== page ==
WalletHub Retirement Map

WalletHub released its 2015 list of the best and worst places to retire based on 23 metrics across the 150 largest cities in the USA. Texas is a mixed bag. Unsurprisingly, six of the top 10 are in Florida (4) and Arizona (2) – states with no income taxes and long-time targets of the retirement set (and so resources targeting seniors). The first Texas city in the rankings is Amarillo at #14 – we’ll talk about that later.

The main buckets of “affordability,” “activities,” “quality of life,” and “health care” are each sub-divided into smaller buckets. Some of these sub-buckets are subjective. For example, within “activities” there are the numbers per 100,000 residents of senior centers, fishing, hiking, golf, adult volunteer activities and another WalletHub comparison on “recreation” that includes parks and overall climate.

I don’t know about you, but fishing, hiking and golf are not high on my list now or in retirement. And besides, many cities in Texas are penalized by geography. For example, coastal cities in Florida and Hawaii are the winners in fishing while cities with hilly or mountainous geographies nab the top spots for hiking. In flat cities like Dallas, hiking is called walking.

When looking for a place to retire, first examine your own needs and desires – and in many cases the subjectivity of intangible measurements. For example, there’s the assumption that retirees want to live surrounded by other retirees. Like gravity, the more old folks there are, the more it will attract. While there is something to be said for living around people with shared life experiences and longevity, personally I’d want to live in a more vibrant area to expose myself to the world of new ideas and change rather than a seniors-centric bubble of early dinners, coupons and golf carts.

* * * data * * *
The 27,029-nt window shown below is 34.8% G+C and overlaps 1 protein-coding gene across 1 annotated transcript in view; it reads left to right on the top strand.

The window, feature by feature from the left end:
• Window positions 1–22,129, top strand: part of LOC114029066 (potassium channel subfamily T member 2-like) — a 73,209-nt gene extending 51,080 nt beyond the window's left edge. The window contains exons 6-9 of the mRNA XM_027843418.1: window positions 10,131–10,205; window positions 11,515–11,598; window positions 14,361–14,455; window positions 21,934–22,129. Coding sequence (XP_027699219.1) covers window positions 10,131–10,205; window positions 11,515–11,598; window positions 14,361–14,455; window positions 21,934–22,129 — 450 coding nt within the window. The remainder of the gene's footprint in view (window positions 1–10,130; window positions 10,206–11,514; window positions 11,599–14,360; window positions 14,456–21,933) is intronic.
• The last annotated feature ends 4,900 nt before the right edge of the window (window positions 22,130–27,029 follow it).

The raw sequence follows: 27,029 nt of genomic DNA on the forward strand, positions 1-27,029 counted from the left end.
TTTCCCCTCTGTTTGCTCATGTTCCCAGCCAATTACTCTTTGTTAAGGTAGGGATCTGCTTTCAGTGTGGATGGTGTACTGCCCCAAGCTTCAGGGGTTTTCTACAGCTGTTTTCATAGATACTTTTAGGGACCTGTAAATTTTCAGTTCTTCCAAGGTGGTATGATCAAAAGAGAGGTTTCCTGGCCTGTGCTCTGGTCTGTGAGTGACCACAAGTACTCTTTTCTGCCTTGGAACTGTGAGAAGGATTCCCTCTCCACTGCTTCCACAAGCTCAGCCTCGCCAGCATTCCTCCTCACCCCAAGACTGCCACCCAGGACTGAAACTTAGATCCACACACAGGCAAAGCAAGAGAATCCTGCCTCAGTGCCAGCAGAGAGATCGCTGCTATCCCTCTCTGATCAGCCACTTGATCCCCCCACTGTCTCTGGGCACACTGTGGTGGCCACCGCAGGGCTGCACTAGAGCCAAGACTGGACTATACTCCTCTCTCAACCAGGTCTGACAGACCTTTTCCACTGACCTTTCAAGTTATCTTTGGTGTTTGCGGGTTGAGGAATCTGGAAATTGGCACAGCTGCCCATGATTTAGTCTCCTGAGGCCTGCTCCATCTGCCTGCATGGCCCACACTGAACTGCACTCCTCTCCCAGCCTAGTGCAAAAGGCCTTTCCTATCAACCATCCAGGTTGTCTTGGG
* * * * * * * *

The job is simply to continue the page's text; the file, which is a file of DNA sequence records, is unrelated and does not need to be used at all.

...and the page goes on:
Some numbers are head-scratching. For example, Dallas is ranked #72 out of 100 for climate while Arlington nets #36 and Fort Worth #32. Winter-filled Boise, ID is ranked #26 while “driving with potholders for half the year” Scottsdale, AZ is #3, Phoenix is #17 and neighboring Chandler, AZ, is #14. How do weather and climate differ so dramatically in the space of 20 or 30 miles? They don’t. And if that’s not enough, aside from Dallas, all these cities, including Tulsa and Oklahoma City, rank higher in climate than #43, Honolulu. Really?

So how did the metroplex fare?

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Don't Mess with Taxes

Wallet Hub did a very interesting analysis when it comes to the various tax systems employed by individual states in the nation. Come to find out, Texas’ tax system, which relies heavily on property taxes to fund our government services, is rated as one of the most unfair tax systems. Of course, after our recent spate of good fortune in the housing market, it’ll be interesting to see how much homeowners are going to end up paying in 2015. And what about all of the capital gains folks are going to have to pay on those record-breaking sales?

Next April is going to hurt, that’s for sure.

Jump to see the how Texas measured up:

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